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Old 02-10-2014, 03:43 PM
 
2,897 posts, read 3,598,320 times
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Quote:
Originally Posted by gpurcell View Post
Considering that occupancy restrictions are a well-established part of many municipal codes, I fail to see the potential legal problems with this one--in particular I don't see how "familial status" enters into it. By definition "familial status" requires that the children in question be under the legal custody--and thus related to--any adults who have signed the lease.
It's okay to have 10 and up if part of that 10 is family - but not okay to have more than 6 if all the parties are unrelated unless the parties are mostly older hippies (25-2-511(B)).

Seems to me that you treat all related parties as one effective "person" for purposes of counting. If you have more than 6 effective persons then you run afoul of the ordinance. So one house can have a family of any size plus: a nanny, a live-in housekeeper, a foreign exchange student, and 2 renters unrelated to family, nanny, housekeeper, foreign exchange student, or the other renter. This is not a population density control but rather an "anti-mingling of unrelated persons" restriction. But mingling is okay for up to 10 unrelated persons as long as most of them are 60 or older (see 25-2-511(B)).

There are also other exceptions that trump city zoning ordinances including the "community home" exception provided under Tex. Hum. Res. Code §123.001, et seq.
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Old 02-10-2014, 04:32 PM
 
3,836 posts, read 4,932,487 times
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http://austin.siretechnologies.com/s...4045640586.PDF

Proposed Changes Impacting Housing Affordability:

"The reduction in the occupancy limit from six to four people will diminish the affordability of homes shared by multiple individuals for the purpose of reducing living expense through shared responsibility for these expenses.

The reduced occupancy limit will also most likely increase the demand for both market rate and affordable housing in the city. An increase in demand and occupancy rate will most likely result in an increase in rental prices across the city."

As far as I'm concerned, this should be the end of this discussion.

Until the neighborhoods grow up and offer a viable alternative - they can stick it.

Last edited by Komeht; 02-10-2014 at 05:43 PM..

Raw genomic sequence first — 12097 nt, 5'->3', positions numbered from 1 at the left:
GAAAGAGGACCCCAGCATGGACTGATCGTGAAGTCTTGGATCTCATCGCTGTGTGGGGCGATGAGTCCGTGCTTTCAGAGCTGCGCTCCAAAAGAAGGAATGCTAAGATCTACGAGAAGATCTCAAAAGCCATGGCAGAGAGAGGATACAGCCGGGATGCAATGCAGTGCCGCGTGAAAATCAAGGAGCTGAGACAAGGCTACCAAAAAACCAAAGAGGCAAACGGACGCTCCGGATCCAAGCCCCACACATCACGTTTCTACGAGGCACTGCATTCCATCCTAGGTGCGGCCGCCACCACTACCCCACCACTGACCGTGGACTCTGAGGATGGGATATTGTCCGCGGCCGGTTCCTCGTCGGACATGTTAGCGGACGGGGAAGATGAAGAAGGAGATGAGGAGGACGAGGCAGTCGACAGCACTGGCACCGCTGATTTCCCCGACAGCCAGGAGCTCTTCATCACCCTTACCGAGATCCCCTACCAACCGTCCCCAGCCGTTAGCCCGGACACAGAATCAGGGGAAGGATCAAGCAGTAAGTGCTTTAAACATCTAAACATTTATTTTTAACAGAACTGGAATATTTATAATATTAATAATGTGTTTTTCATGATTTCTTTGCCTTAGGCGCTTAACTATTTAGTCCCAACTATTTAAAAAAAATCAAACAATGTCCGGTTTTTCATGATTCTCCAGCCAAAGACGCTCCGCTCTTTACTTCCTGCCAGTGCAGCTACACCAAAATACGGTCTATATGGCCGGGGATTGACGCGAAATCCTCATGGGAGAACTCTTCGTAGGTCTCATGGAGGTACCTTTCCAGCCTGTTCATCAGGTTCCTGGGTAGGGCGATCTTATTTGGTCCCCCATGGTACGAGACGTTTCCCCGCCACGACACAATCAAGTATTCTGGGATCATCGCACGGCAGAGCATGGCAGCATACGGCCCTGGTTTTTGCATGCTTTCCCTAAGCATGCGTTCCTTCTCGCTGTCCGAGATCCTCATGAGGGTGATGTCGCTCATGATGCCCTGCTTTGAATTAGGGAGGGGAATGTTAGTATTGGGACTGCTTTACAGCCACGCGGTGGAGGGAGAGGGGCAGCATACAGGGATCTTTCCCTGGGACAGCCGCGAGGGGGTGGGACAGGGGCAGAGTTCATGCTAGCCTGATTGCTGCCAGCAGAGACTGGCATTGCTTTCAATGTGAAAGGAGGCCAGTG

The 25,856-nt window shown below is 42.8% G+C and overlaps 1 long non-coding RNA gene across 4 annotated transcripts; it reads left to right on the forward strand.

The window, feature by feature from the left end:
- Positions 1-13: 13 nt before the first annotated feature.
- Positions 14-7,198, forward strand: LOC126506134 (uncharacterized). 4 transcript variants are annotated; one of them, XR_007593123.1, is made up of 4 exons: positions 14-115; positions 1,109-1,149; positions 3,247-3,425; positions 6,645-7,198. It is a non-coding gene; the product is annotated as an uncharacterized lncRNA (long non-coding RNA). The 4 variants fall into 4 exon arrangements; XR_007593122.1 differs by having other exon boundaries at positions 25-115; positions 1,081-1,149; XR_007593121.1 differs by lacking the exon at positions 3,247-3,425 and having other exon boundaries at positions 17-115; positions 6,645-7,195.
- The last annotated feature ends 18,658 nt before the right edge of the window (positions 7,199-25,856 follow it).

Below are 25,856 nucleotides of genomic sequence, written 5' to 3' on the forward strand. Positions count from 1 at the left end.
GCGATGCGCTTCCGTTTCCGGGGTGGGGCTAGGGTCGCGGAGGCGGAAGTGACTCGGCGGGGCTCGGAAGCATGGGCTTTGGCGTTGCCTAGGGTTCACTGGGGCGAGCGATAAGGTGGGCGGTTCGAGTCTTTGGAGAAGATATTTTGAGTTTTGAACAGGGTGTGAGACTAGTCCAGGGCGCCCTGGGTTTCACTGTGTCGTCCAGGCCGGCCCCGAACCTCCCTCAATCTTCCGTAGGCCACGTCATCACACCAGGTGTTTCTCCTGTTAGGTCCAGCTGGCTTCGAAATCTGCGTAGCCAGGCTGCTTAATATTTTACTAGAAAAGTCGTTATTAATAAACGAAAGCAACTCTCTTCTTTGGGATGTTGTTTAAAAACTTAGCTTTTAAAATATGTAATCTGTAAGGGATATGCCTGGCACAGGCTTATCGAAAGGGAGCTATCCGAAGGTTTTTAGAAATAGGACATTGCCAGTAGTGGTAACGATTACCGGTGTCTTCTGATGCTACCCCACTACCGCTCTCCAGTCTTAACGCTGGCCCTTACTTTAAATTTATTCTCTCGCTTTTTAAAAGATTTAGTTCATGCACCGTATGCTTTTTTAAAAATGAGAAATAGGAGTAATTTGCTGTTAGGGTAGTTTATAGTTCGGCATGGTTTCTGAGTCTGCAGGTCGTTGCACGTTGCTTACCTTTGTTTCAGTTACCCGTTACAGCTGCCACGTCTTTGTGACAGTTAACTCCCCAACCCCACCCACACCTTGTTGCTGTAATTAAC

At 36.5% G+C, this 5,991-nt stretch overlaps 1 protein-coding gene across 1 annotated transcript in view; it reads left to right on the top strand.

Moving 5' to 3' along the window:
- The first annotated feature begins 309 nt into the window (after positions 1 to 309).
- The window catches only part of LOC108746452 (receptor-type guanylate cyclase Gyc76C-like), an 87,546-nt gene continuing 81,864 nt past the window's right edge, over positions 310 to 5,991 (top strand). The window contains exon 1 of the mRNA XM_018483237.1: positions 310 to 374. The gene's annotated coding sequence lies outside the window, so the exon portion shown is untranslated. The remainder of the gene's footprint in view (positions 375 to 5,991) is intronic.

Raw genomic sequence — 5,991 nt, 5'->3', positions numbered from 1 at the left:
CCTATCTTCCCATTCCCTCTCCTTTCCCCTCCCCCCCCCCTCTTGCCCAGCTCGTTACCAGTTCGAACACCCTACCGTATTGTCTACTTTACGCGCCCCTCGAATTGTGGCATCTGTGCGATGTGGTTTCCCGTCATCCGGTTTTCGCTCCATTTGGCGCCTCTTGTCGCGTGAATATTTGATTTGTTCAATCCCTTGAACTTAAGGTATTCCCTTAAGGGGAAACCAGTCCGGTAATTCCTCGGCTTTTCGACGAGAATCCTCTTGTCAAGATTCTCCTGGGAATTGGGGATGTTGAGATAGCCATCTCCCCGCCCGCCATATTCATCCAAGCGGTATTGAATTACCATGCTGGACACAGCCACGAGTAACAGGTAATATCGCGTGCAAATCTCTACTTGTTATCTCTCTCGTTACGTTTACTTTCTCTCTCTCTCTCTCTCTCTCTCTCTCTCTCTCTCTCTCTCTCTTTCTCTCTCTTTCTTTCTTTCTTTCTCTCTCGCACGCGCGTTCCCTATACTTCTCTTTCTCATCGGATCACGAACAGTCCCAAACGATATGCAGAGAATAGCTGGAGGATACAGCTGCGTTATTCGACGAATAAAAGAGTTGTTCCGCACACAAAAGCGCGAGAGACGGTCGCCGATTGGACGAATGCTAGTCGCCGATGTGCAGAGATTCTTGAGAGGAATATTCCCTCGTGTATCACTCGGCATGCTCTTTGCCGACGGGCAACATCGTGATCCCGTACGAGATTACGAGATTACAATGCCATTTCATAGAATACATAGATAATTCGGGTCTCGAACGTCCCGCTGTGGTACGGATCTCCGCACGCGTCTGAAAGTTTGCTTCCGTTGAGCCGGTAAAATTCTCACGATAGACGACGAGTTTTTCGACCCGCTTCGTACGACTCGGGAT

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Old 02-10-2014, 05:37 PM
 
Location: Austin, TX
1,285 posts, read 2,388,547 times
Reputation: 1035
Austin City Council talks about affordability being its main concern. Let's see if they mean it on Thursday. It's heartening to know that the general reaction to the "Stealth dorm" article in the Statesman has been overwhelming against the proposed ordinance - particularly since the city of Austin has not completed its own study on homes that would qualify as stealth dorms.
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Old 02-10-2014, 08:29 PM
 
768 posts, read 1,055,978 times
Reputation: 1112
The nimbys in HP are so ungrateful, UT students contribute so much to the local economy and development of this city. If they didn't want to live in an urban environment they shouldn't have moved next to one of the largest universities in the world.
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Old 02-11-2014, 10:34 AM
 
Location: Great State of Texas
86,068 posts, read 76,078,109 times
Reputation: 27635
If it's a SFH and was zoned as such then they already have laws on the books to enforce.
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Old 02-11-2014, 01:36 PM
 
Location: The People's Republic of Austin
5,184 posts, read 6,040,216 times
Reputation: 2559
Why the breathless hyperbola over the "ruination" of 78751 is just that.
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Old 02-12-2014, 11:30 PM
 
554 posts, read 934,168 times
Reputation: 423
What is the problem? I read that is too many cars parked on the street.

Find a better way to address the actual problem, instead of making affordable central housing impossible.

Just another way the automobile ruins our community.